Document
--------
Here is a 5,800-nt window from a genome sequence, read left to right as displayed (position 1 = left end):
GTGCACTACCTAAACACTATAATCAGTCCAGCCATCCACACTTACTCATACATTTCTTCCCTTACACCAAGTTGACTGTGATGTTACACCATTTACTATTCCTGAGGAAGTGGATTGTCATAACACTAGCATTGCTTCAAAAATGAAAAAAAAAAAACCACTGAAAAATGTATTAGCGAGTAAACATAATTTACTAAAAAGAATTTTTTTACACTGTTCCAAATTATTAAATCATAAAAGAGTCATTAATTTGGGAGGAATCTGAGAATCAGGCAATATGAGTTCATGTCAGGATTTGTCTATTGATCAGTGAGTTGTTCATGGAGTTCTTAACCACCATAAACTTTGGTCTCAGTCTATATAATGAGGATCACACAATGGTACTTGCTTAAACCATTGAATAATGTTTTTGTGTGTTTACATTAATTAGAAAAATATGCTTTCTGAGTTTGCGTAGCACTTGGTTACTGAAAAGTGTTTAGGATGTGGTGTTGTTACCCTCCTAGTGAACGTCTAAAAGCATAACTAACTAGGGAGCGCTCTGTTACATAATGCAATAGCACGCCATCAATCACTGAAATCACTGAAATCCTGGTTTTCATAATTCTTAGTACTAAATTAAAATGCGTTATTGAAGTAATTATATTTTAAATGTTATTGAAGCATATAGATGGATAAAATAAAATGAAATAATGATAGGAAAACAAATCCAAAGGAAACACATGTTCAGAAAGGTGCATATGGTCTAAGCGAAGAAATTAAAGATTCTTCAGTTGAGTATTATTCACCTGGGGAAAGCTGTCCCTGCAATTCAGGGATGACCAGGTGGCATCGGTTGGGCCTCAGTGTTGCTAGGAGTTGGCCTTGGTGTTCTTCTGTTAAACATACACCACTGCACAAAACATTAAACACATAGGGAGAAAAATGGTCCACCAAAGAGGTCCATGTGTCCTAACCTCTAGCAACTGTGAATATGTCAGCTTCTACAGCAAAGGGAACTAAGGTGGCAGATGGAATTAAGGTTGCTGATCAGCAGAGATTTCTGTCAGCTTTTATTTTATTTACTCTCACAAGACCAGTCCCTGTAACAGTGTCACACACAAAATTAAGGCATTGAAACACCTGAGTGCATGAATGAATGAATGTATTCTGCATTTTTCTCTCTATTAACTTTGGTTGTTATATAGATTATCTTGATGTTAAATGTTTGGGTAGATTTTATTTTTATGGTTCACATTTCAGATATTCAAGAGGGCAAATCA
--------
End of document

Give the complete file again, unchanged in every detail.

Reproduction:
Here is a 5,800-nt window from a genome sequence, read left to right as displayed (position 1 = left end):
GTGCACTACCTAAACACTATAATCAGTCCAGCCATCCACACTTACTCATACATTTCTTCCCTTACACCAAGTTGACTGTGATGTTACACCATTTACTATTCCTGAGGAAGTGGATTGTCATAACACTAGCATTGCTTCAAAAATGAAAAAAAAAAAACCACTGAAAAATGTATTAGCGAGTAAACATAATTTACTAAAAAGAATTTTTTTACACTGTTCCAAATTATTAAATCATAAAAGAGTCATTAATTTGGGAGGAATCTGAGAATCAGGCAATATGAGTTCATGTCAGGATTTGTCTATTGATCAGTGAGTTGTTCATGGAGTTCTTAACCACCATAAACTTTGGTCTCAGTCTATATAATGAGGATCACACAATGGTACTTGCTTAAACCATTGAATAATGTTTTTGTGTGTTTACATTAATTAGAAAAATATGCTTTCTGAGTTTGCGTAGCACTTGGTTACTGAAAAGTGTTTAGGATGTGGTGTTGTTACCCTCCTAGTGAACGTCTAAAAGCATAACTAACTAGGGAGCGCTCTGTTACATAATGCAATAGCACGCCATCAATCACTGAAATCACTGAAATCCTGGTTTTCATAATTCTTAGTACTAAATTAAAATGCGTTATTGAAGTAATTATATTTTAAATGTTATTGAAGCATATAGATGGATAAAATAAAATGAAATAATGATAGGAAAACAAATCCAAAGGAAACACATGTTCAGAAAGGTGCATATGGTCTAAGCGAAGAAATTAAAGATTCTTCAGTTGAGTATTATTCACCTGGGGAAAGCTGTCCCTGCAATTCAGGGATGACCAGGTGGCATCGGTTGGGCCTCAGTGTTGCTAGGAGTTGGCCTTGGTGTTCTTCTGTTAAACATACACCACTGCACAAAACATTAAACACATAGGGAGAAAAATGGTCCACCAAAGAGGTCCATGTGTCCTAACCTCTAGCAACTGTGAATATGTCAGCTTCTACAGCAAAGGGAACTAAGGTGGCAGATGGAATTAAGGTTGCTGATCAGCAGAGATTTCTGTCAGCTTTTATTTTATTTACTCTCACAAGACCAGTCCCTGTAACAGTGTCACACACAAAATTAAGGCATTGAAACACCTGAGTGCATGAATGAATGAATGTATTCTGCATTTTTCTCTCTATTAACTTTGGTTGTTATATAGATTATCTTGATGTTAAATGTTTGGGTAGATTTTATTTTTATGGTTCACATTTCAGATATTCAAGAGGGCAAATCA